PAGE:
Rigoletto (Giuseppe Verdi) - Gilda
Les Contes d'Hoffmann (Jacques Offenbach) - Olympia/Giulietta/Antonia
Palestrina (Hans Pfitzner) - The Angel
Carmen (Georges Bizet) - Frasquita
Martha (Friedrich von Flotow) - Martha
Mignon (Ambroise Thomas) - Philine
La Traviata (Giuseppe Verdi) - Violetta
Irische Legende (Werner Egk) - Female lead
Unverhofftes Begegnen (Joseph Haydn) - Female lead
I Pagliacci (Ruggiero Leoncavallo) - Nedda
Arabella (Richard Strauss) - Fiaker-Milli
Bastien und Bastienne (Wolfgang Amadeus Mozart) - Bastienne
Die Lustige Witwe (Franz Lehár) - Hanna Glawari
Lucia di Lammermoor (Gaetano Donizetti) - Lucia
Die Fledermaus (Johann Strauss II) - Rosalinde
Don Giovanni (Wolfgang Amadeus Mozart) - Donna Anna/Donna Elvira
La Boheme (Giacomo Puccini) - Musetta
Norma (Vincenzo Bellini) - Norma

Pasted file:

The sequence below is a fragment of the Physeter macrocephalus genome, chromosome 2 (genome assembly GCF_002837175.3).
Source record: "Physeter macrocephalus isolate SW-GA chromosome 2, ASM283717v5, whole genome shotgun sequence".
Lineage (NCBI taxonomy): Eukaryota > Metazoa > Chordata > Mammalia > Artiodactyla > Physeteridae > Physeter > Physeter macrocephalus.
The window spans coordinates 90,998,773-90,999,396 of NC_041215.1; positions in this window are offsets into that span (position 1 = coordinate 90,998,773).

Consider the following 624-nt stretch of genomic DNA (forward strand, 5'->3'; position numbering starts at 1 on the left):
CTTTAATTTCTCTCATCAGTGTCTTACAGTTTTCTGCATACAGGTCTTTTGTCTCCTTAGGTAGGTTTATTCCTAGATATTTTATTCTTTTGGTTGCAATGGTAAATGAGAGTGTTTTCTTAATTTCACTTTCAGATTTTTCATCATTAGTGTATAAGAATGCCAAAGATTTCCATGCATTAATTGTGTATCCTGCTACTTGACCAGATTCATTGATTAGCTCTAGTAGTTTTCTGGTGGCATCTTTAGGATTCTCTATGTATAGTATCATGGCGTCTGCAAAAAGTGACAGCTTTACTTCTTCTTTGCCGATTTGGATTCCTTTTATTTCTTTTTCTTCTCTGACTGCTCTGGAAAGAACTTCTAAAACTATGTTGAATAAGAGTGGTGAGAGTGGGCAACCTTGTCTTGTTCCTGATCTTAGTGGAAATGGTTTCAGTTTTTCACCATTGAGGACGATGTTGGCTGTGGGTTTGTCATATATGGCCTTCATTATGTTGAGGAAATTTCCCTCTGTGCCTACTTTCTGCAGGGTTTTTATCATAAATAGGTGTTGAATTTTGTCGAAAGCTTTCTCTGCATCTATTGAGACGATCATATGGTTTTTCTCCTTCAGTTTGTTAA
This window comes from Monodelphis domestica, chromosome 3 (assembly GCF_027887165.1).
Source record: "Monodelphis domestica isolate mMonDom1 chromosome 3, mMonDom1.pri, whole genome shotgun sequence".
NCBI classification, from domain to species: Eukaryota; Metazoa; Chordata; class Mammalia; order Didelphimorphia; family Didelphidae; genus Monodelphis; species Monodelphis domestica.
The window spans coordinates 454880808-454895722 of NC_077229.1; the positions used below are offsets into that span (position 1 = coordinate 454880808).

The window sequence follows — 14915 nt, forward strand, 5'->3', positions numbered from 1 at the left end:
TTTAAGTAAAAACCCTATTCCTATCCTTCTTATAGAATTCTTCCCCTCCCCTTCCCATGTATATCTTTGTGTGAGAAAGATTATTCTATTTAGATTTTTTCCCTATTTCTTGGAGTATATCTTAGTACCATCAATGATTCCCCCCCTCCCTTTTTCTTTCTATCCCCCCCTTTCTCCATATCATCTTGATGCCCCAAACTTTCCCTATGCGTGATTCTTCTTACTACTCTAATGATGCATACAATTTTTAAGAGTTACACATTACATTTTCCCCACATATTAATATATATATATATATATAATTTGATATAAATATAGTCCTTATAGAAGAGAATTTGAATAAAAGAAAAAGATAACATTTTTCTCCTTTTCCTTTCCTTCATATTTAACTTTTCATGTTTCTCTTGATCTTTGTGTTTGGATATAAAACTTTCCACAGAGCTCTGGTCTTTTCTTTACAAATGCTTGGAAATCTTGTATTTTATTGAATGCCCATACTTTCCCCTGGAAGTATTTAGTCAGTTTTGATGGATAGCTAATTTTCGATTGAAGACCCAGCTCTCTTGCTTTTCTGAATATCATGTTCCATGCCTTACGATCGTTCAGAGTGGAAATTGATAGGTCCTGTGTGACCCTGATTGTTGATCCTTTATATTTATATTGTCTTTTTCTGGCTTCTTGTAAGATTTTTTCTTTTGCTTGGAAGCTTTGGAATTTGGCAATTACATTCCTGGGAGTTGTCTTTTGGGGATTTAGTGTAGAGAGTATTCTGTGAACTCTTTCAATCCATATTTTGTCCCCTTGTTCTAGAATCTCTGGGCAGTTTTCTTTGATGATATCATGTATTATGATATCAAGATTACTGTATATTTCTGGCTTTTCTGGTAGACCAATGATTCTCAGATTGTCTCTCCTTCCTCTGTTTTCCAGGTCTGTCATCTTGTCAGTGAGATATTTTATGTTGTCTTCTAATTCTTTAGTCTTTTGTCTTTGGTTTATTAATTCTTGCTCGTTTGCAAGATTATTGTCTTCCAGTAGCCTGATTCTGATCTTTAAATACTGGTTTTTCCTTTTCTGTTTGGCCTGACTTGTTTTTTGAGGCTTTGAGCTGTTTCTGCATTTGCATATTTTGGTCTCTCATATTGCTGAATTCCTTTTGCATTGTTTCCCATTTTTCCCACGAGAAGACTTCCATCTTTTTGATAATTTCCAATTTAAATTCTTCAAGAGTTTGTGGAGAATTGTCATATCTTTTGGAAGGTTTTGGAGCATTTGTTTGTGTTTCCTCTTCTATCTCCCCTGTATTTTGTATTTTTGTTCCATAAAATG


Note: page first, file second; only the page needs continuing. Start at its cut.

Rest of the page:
Cosi Fan Tutte (Wolfgang Amadeus Mozart) - Fiordiligi

Coertse has sung in theatres at Aix-en-Provence, Athens, Barcelona, Brussels, Covent Garden, Düsseldorf, Glyndebourne, Graz, Linz, Melk, Naples, Palermo, Salzburg, Stuttgart, The Hague and Turin and with conductors like Karl Böhm, Vittorio Gin, Heinrich Hollreiser, Herbert von Karajan, Josef Keilbert, Rudolf Kempe, Josef Krips, Rafael Kubelik, Peter Lainsdorf, Wilhelm Loibner, Lorin Maazel, Dimitri Mitropoulos, Edouard van Moortel, Rudolf Moralt, John Pritchard, Argeo Quadri, Mario Rossi, Sir Malcolm Sargent, Herman Scherchen, Georg Solti, Hans Swarowsky, Georges Szell and Antonio Votto.